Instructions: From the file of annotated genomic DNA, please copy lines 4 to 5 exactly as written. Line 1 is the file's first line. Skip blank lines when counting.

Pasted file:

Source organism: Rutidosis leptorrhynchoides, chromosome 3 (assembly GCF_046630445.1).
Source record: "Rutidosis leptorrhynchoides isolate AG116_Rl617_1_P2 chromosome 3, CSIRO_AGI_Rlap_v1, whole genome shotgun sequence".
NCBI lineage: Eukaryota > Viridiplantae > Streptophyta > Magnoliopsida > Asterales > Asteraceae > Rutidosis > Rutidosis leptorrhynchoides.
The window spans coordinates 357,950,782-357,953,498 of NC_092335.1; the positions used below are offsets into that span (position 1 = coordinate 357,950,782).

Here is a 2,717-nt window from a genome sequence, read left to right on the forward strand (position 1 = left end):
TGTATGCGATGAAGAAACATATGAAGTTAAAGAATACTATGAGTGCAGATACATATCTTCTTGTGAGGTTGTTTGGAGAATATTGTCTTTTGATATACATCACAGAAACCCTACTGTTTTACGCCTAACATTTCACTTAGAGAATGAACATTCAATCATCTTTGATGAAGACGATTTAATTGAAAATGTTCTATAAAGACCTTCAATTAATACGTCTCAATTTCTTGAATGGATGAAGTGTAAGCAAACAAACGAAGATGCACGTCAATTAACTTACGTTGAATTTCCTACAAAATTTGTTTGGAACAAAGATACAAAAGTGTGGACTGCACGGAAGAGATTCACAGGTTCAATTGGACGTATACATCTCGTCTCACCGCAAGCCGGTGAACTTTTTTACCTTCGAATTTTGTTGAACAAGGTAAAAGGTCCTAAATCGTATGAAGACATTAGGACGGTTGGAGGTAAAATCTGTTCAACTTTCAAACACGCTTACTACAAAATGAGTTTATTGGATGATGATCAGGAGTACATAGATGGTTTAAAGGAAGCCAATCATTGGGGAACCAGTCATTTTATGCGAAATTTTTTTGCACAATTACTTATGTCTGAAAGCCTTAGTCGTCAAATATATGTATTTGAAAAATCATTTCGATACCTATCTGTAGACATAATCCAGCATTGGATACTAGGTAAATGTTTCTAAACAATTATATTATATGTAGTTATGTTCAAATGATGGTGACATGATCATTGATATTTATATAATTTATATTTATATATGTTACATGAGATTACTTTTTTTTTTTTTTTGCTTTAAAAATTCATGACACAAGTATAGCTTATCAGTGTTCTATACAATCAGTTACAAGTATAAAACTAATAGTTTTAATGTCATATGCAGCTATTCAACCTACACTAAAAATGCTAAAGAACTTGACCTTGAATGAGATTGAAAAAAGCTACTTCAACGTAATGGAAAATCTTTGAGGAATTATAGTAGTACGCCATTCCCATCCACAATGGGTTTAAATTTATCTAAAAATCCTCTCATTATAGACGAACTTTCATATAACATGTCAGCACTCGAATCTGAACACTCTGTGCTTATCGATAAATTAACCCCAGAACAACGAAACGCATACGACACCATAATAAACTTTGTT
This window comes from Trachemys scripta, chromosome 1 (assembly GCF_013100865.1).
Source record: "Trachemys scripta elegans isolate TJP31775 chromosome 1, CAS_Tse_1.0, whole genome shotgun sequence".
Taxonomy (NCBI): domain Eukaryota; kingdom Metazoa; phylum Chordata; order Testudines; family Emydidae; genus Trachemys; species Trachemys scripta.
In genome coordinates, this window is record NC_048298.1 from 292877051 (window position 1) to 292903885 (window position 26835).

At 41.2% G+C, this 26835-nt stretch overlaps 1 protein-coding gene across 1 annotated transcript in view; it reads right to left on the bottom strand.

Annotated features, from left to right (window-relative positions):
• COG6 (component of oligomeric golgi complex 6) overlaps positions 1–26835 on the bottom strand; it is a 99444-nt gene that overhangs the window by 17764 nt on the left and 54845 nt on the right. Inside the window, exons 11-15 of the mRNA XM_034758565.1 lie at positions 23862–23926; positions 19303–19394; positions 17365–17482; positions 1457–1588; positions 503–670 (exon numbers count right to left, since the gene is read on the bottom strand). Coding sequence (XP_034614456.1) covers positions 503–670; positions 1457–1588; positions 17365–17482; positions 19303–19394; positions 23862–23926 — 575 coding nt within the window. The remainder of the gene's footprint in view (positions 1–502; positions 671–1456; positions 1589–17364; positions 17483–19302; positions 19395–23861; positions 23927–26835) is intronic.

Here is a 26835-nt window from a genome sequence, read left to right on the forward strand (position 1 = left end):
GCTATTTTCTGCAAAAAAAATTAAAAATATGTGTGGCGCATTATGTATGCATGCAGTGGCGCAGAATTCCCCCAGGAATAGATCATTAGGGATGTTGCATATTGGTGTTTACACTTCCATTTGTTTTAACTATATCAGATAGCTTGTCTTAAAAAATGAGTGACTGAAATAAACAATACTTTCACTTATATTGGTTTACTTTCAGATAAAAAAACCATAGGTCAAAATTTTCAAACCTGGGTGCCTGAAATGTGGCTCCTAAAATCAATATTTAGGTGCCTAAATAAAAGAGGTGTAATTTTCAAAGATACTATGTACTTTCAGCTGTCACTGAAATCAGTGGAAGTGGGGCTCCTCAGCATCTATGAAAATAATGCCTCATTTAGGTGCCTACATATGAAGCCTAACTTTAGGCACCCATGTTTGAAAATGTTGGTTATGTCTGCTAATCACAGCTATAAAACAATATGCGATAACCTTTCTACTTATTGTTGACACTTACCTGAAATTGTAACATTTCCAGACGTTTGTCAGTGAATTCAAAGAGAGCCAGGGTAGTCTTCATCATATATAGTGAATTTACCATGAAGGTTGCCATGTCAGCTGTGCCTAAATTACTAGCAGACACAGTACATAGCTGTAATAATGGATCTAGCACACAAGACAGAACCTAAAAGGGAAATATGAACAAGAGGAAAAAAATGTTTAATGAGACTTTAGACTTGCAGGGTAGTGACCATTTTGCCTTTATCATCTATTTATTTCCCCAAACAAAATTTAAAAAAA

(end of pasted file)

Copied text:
The window spans coordinates 357,950,782-357,953,498 of NC_092335.1; the positions used below are offsets into that span (position 1 = coordinate 357,950,782).

Here is a 2,717-nt window from a genome sequence, read left to right on the forward strand (position 1 = left end):